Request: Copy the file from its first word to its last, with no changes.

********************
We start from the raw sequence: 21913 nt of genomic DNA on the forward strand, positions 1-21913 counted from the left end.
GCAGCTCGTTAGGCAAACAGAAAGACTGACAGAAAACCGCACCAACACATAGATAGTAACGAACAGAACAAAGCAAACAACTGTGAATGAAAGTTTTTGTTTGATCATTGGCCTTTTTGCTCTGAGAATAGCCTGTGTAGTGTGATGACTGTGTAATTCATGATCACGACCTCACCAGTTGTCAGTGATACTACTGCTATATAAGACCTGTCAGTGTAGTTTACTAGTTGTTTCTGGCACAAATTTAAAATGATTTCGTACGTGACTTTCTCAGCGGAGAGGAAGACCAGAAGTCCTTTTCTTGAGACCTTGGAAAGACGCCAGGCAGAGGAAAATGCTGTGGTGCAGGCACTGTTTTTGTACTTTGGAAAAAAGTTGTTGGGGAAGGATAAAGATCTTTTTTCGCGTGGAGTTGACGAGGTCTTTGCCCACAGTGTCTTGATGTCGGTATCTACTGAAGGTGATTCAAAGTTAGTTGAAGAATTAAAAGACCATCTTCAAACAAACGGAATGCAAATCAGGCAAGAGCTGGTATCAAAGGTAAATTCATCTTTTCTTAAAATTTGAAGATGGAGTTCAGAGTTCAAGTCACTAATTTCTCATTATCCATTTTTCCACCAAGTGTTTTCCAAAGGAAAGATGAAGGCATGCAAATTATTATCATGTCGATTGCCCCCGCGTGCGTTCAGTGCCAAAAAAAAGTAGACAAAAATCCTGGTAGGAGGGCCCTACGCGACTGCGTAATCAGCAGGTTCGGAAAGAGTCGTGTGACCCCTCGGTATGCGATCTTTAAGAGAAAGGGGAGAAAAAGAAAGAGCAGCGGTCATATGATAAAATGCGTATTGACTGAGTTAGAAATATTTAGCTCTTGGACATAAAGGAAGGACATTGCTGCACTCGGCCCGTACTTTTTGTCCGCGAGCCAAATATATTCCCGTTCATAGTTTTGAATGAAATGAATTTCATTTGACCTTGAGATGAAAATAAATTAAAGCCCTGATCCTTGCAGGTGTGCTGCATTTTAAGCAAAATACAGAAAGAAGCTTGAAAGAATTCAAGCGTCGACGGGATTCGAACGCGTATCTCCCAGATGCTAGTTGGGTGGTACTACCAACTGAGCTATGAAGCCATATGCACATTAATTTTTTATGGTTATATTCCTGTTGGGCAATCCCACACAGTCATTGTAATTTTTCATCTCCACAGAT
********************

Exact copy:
We start from the raw sequence: 21913 nt of genomic DNA on the forward strand, positions 1-21913 counted from the left end.
GCAGCTCGTTAGGCAAACAGAAAGACTGACAGAAAACCGCACCAACACATAGATAGTAACGAACAGAACAAAGCAAACAACTGTGAATGAAAGTTTTTGTTTGATCATTGGCCTTTTTGCTCTGAGAATAGCCTGTGTAGTGTGATGACTGTGTAATTCATGATCACGACCTCACCAGTTGTCAGTGATACTACTGCTATATAAGACCTGTCAGTGTAGTTTACTAGTTGTTTCTGGCACAAATTTAAAATGATTTCGTACGTGACTTTCTCAGCGGAGAGGAAGACCAGAAGTCCTTTTCTTGAGACCTTGGAAAGACGCCAGGCAGAGGAAAATGCTGTGGTGCAGGCACTGTTTTTGTACTTTGGAAAAAAGTTGTTGGGGAAGGATAAAGATCTTTTTTCGCGTGGAGTTGACGAGGTCTTTGCCCACAGTGTCTTGATGTCGGTATCTACTGAAGGTGATTCAAAGTTAGTTGAAGAATTAAAAGACCATCTTCAAACAAACGGAATGCAAATCAGGCAAGAGCTGGTATCAAAGGTAAATTCATCTTTTCTTAAAATTTGAAGATGGAGTTCAGAGTTCAAGTCACTAATTTCTCATTATCCATTTTTCCACCAAGTGTTTTCCAAAGGAAAGATGAAGGCATGCAAATTATTATCATGTCGATTGCCCCCGCGTGCGTTCAGTGCCAAAAAAAAGTAGACAAAAATCCTGGTAGGAGGGCCCTACGCGACTGCGTAATCAGCAGGTTCGGAAAGAGTCGTGTGACCCCTCGGTATGCGATCTTTAAGAGAAAGGGGAGAAAAAGAAAGAGCAGCGGTCATATGATAAAATGCGTATTGACTGAGTTAGAAATATTTAGCTCTTGGACATAAAGGAAGGACATTGCTGCACTCGGCCCGTACTTTTTGTCCGCGAGCCAAATATATTCCCGTTCATAGTTTTGAATGAAATGAATTTCATTTGACCTTGAGATGAAAATAAATTAAAGCCCTGATCCTTGCAGGTGTGCTGCATTTTAAGCAAAATACAGAAAGAAGCTTGAAAGAATTCAAGCGTCGACGGGATTCGAACGCGTATCTCCCAGATGCTAGTTGGGTGGTACTACCAACTGAGCTATGAAGCCATATGCACATTAATTTTTTATGGTTATATTCCTGTTGGGCAATCCCACACAGTCATTGTAATTTTTCATCTCCACAGAT